Building Strong Body Paragraphs

A strong body paragraph explains, proves, and/or supports your argument/claim/thesis statement. It may be useful to think of your paper as a tree: the trunk represents the whole paper, which is designed to prove your main argument, while the branches signify individual body paragraphs that develop your supporting claims or arguments. These components must work together to effectively develop your primary idea or overall claim. Ultimately, each body paragraph should be unified, coherent, and fully-developed.

Tree trunk with branches and leaves

Effective Body Paragraphs

1. Express a Claim/Point/Argument

Identify the main idea of your paragraph and its relevance to your thesis or argument. Elaborate on the topic if it requires further clarification, context, or specificity.

2. Provide Evidence in Context

Choose your evidence source and summarize the context. Incorporate appropriate evidence to support your claim. The evidence may consist of quotations, examples, statistics, facts, etc.

3. Analyze Evidence and Link to Larger Argument

Explain what the evidence means and how it connects to the argument in your paragraph or thesis statement. Focus on synthesis (connecting themes and traits that you observe in your evidence) and analysis (interpreting the evidence and its significance). This kind of work establishes credibility by showing that you understand the evidence and its importance in your argument.

Sample paragraph

The following sample paragraph has been separated by claim, evidence, and analysis so you can see how they look on their own.

  1. Claim: While there is little doubt that extracurricular opportunities at UW are a positive and critical component of students' overall development, providing students with time management skills is equally important.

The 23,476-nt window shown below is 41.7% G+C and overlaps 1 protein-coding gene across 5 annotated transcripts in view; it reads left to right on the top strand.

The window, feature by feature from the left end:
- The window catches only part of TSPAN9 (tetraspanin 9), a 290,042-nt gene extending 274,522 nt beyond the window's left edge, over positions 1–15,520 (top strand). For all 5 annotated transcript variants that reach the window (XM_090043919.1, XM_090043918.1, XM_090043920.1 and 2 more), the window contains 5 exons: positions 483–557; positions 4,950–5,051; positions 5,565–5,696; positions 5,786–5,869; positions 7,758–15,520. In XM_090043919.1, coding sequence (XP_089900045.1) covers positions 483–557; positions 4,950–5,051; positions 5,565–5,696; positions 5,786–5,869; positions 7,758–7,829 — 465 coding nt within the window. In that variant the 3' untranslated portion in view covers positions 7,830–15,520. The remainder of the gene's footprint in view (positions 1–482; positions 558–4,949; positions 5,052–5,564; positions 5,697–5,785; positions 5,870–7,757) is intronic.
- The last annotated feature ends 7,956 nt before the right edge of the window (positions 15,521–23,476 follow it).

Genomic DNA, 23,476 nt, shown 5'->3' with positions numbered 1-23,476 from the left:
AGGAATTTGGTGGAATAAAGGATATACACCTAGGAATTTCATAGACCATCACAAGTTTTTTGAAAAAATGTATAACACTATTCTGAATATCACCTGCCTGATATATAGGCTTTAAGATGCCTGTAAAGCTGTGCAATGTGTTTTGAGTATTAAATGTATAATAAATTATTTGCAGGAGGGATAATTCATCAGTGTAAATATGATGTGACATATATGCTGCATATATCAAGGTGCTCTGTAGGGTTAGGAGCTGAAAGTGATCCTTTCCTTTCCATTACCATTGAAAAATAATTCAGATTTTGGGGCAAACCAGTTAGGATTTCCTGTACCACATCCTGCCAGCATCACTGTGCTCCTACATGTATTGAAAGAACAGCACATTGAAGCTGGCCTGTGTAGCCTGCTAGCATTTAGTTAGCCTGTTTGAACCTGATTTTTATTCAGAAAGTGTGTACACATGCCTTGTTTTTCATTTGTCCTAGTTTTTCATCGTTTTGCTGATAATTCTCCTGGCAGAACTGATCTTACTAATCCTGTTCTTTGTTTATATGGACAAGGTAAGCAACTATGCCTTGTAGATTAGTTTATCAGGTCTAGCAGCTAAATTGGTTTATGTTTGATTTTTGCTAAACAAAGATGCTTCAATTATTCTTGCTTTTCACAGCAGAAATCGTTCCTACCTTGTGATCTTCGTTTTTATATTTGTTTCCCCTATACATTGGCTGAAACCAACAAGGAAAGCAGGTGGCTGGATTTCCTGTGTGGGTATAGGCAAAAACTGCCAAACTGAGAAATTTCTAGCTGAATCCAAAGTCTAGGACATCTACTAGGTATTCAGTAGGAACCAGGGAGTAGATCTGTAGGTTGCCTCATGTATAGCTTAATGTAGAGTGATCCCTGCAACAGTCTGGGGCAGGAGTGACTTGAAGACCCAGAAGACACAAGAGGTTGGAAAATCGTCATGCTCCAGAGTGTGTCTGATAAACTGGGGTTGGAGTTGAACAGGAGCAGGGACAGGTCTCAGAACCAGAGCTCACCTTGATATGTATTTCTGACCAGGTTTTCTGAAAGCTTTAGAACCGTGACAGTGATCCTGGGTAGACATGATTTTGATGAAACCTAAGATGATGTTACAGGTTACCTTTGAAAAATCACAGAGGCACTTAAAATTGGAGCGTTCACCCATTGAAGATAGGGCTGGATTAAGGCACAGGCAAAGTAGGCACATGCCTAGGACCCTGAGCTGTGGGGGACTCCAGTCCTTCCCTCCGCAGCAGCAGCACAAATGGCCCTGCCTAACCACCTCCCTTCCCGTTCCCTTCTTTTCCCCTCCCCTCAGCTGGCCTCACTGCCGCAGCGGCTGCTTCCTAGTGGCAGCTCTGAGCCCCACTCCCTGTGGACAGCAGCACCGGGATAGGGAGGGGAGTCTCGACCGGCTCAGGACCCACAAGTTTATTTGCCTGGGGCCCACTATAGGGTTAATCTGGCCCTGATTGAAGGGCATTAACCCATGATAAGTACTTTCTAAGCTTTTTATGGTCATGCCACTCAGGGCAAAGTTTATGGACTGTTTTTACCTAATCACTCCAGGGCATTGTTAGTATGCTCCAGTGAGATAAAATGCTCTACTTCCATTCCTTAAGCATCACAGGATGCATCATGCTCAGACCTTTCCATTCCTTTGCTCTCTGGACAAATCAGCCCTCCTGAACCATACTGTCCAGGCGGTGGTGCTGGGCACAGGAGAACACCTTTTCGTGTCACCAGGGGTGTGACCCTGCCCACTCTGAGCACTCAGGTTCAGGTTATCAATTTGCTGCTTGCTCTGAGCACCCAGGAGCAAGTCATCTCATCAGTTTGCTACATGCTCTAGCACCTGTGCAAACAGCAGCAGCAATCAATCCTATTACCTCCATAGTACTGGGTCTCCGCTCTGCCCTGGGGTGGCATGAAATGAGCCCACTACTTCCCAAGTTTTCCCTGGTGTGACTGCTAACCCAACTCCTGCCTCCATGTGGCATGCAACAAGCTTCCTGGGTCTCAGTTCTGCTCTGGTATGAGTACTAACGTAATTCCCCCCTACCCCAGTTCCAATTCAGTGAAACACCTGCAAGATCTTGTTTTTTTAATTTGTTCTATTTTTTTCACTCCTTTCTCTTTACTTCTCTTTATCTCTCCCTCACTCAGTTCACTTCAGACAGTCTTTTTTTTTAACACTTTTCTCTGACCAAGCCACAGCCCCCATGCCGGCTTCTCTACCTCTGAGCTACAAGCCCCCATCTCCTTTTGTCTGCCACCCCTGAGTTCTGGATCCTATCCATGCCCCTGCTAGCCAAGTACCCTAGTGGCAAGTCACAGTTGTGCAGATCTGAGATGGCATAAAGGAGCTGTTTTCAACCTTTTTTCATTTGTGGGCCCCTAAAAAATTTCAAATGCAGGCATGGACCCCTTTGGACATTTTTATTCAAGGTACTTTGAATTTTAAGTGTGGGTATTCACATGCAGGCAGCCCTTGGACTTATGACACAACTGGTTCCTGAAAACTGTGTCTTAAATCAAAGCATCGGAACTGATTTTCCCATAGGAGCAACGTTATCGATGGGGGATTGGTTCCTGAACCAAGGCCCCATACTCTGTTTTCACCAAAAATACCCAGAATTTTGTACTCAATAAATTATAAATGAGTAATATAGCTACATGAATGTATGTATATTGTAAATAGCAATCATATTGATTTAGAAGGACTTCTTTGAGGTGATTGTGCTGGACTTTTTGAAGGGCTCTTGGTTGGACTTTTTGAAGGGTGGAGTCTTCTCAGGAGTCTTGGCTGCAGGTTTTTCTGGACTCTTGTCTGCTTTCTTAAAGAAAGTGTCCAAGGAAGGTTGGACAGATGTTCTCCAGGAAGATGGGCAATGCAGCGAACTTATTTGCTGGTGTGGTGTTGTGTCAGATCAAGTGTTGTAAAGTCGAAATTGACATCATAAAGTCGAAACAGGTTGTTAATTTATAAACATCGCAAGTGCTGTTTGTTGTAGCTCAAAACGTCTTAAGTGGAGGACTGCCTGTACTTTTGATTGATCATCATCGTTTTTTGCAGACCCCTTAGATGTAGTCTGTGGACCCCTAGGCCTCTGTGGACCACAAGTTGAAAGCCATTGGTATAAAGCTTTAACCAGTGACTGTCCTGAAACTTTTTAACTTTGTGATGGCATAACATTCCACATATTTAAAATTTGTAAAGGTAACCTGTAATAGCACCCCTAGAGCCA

2. Evidence: One only needs to look at past alumni to see the validity of this claim. As famous alum Harry Wright states: "I sometimes overdid it with extracurricular activities when I was at U of W, missing out on valuable academic opportunities. Fortunately, I buckled down in my senior year and managed a "C" average, and things have worked out fine since" (Page 227).
  3. Analysis: In this example, Harry Wright is arguing that the detrimental effects of excessive extracurricular involvement can be rectified in the senior year of university. Even though Harry Wright is certainly correct when he implies that it is never too late for students to try to raise their GPA, it is probably better for students to attempt to balance academic and other activities early in their university career. Also, Wright assumes that all students can achieve what they want with a "C" average, but many students need higher GPAs in order to apply for professional school, graduate school, and entry-level jobs. Although extracurricular activities are often a positive and critical component of student life at UW, administrators should consider providing a time management education and awareness course for all incoming students. After all, not every UW graduate will be as lucky as Harry Wright. If UW students are going to succeed in business and higher education, they need to first understand the importance of time management.

Tip: students are often taught the "hamburger" method of constructing body paragraphs (where claim, evidence, and analysis are layered on top of each other in a formulaic way). However, as you develop your writing style further, you should be aware that more nuanced writing will often navigate back and forth between evidence and analysis. See academic journals in your discipline for different strategies.